REVIEW : INDUSTRIA (PC)
Valve doesn’t release a lot of Half-Life, but it is to mark a turning point in the Industry when it does release. Half-Life 2 is a game that was before and after and inspired a multitude of developers. Unfortunately, the Industry is an independent project that takes specific ideas from the Valve game, and despite having multiple benefits, in the end, it fails in a clumsy execution that makes it less recommended than it should.
Industria is a first-person shooter game with a small puzzle and exploration component that leads us to face robots in an unknown world. It all started in November 1989, in Berlin, when, playing as Nora, we received a call from our husband, who seems to have achieved something special with his secret project. We quickly show up at the offices where this project is taking place, but we arrive too late and end up in what seems to be another dimension, a place that, of course, is not the one we expected.
The history of Industria, which lasts around four hours – perhaps a little less – is not bad at all. However, it is undeniable that it is somewhat predictable as soon as you are familiar with other works of science fiction. Even so, it serves to justify a world that is the central pillar of this adventure and that, despite its explicit references, shines with its light. Artistically, the world we travel in is fantastic, with great prints that have even left us wanting to see more.
The rest of the game is fine … although with some problems that are somewhat difficult to ignore. The levels are well designed, and we don’t have time to get bored, but the combat is fierce. Playing with the controller –which, moreover, is half integrated– directly is not even funny, so we recommend playing with a keyboard and mouse. Still, at the design level, it is insurmountable. Artificial intelligence is conspicuous by its absence, even as robots, which somewhat clumsy controls, end up with bizarre combats. To this, some particular but somewhat questionable puzzles must be added, without apparent logic and without the information that the player needs to complete them.
Another questionable decision is automatic save points. There is a higher difficulty mode that only allows us to save typewriters in specific areas, while the normal mode uses these automatic points. The thing is, they’re pretty arbitrary, and it’s not uncommon for you to only save when completing one goal and not the “subgoals”; for example, if to open a door, you have to do two “minimisations” to activate two switches, only save when you have activated both and crossed the door. Small details that can be improved but that are subtracted.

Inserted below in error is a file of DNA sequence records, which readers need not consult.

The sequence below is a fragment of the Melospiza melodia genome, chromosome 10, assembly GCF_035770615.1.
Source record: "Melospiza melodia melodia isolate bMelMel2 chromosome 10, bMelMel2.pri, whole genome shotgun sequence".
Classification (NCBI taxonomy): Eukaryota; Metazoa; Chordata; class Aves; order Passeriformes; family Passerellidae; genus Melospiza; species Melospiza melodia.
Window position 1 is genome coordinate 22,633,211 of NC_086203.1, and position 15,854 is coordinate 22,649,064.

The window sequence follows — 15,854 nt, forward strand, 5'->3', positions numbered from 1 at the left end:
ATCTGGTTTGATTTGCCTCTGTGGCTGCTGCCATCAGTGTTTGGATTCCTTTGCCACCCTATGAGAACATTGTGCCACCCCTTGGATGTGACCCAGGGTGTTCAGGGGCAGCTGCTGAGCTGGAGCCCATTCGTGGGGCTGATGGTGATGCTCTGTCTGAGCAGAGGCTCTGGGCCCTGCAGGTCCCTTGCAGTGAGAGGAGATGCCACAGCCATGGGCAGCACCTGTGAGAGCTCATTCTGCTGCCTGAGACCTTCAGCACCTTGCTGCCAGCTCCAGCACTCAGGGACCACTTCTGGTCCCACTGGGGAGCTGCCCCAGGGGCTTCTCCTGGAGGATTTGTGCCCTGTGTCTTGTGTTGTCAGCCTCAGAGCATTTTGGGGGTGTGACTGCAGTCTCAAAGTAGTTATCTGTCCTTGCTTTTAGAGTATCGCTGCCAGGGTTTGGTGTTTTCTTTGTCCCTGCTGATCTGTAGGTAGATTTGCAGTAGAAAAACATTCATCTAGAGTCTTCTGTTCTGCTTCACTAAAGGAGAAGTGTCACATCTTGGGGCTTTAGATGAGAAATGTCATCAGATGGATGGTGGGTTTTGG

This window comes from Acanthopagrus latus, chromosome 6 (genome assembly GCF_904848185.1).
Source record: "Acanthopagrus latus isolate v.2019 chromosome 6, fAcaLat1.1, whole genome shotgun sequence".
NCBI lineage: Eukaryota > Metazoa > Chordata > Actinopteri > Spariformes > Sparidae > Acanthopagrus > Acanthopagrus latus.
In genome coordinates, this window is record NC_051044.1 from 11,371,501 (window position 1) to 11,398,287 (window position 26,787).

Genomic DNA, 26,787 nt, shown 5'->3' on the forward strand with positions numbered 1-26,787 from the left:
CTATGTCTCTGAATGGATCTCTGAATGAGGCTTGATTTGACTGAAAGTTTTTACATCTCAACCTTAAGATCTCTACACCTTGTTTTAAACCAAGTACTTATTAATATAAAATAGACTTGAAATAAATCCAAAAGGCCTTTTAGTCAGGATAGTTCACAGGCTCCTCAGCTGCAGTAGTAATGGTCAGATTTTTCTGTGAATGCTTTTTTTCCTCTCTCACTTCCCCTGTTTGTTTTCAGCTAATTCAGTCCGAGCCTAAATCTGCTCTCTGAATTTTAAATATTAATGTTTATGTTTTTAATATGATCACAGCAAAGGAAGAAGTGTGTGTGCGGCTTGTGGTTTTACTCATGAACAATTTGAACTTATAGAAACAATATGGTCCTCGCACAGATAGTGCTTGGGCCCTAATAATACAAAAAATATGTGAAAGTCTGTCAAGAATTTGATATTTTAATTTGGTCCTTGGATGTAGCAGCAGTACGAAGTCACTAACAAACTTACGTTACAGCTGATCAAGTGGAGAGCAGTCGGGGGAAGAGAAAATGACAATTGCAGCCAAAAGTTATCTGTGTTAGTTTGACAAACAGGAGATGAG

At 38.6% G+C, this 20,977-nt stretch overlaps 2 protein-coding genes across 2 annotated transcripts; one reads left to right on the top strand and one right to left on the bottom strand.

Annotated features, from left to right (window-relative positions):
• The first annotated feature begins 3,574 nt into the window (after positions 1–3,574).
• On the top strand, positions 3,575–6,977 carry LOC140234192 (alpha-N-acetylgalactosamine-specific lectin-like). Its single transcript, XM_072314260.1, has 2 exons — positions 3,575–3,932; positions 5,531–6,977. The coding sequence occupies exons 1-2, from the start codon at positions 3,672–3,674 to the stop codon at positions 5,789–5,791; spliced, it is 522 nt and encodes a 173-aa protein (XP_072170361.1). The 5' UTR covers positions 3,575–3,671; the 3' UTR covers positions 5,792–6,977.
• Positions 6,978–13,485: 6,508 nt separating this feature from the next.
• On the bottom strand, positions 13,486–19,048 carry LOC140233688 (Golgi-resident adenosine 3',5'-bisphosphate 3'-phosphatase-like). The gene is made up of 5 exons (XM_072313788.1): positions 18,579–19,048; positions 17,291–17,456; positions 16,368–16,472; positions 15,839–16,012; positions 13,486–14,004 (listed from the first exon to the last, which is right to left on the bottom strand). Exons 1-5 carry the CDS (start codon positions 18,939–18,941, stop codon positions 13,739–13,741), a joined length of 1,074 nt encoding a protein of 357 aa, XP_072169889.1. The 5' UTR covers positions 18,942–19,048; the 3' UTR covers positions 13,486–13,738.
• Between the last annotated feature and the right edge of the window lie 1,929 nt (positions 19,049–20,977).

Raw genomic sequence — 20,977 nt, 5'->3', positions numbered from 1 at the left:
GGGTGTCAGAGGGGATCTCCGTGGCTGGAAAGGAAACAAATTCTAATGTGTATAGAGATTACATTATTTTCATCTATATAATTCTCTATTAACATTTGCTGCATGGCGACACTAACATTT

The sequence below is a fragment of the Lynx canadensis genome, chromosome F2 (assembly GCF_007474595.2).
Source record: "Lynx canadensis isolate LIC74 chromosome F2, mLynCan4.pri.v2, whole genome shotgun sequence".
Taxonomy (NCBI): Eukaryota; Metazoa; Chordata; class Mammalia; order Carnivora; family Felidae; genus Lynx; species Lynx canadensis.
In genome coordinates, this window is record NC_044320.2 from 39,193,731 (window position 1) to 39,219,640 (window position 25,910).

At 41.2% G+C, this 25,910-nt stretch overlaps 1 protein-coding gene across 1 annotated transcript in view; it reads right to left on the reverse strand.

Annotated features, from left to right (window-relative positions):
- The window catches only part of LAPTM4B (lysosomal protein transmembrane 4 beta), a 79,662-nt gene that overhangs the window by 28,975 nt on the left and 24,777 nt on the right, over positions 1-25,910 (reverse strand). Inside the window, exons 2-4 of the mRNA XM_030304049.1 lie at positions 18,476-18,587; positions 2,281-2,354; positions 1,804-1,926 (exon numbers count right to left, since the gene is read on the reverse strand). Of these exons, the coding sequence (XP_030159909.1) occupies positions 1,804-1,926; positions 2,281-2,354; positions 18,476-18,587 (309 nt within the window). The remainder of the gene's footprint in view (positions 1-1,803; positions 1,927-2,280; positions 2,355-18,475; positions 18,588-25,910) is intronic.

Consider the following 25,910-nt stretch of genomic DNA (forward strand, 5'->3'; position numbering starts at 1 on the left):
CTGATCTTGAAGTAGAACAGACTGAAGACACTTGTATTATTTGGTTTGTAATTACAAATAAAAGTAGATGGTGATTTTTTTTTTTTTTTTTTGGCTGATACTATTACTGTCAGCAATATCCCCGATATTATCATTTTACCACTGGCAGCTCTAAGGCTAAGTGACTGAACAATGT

The technical ups and downs
As we say, artistically, it is an excellent game, which also benefits from ray tracing to offer an even more attractive graphic section. Although there seems to be no shadow auto-projection, we have reflections, shadows, and ambient occlusion, so some objects look a bit flat. In any case, it is a welcome addition, which, together with Nvidia’s DLSS, put the icing on the cake. Unfortunately, some pretty ugly oversights, like crystals using pretty poor cubemaps and colliding with perfect ray tracing reflections around them.
Apart from the design issues we mentioned earlier, Industry also faces specific technical issues. Again, it’s a shame because they are ugly, a graphic section that is otherwise great. Still, we find textures that load late (on an NMVe SSD), objects that cannot be picked up, or inexplicable image rate drops, in addition to a whole level with poor performance. However, the developers have already assured us that they are working on fixing it.
The almost total absence of music has also been curious to us, something that we can solve by finding vinyl and playing them, but which does not replace traditional background music. The sound effects are good, and they do their job and almost that of the music, but it’s a funny thing. The voices, meanwhile, are in English with texts in our language.
A bittersweet taste
Industria is one of those games that we would have liked to have turned out well. It has everything we wanted in a game like this: a good setting, attractive graphics, simple gameplay and a tight duration, but the execution seems too poor to recommend it without reservation. Fortunately, many of the problems – technical, save points, implementation of the command … – can be fixed with patches, while others – the design of the shootings, a specific puzzle … – require more work.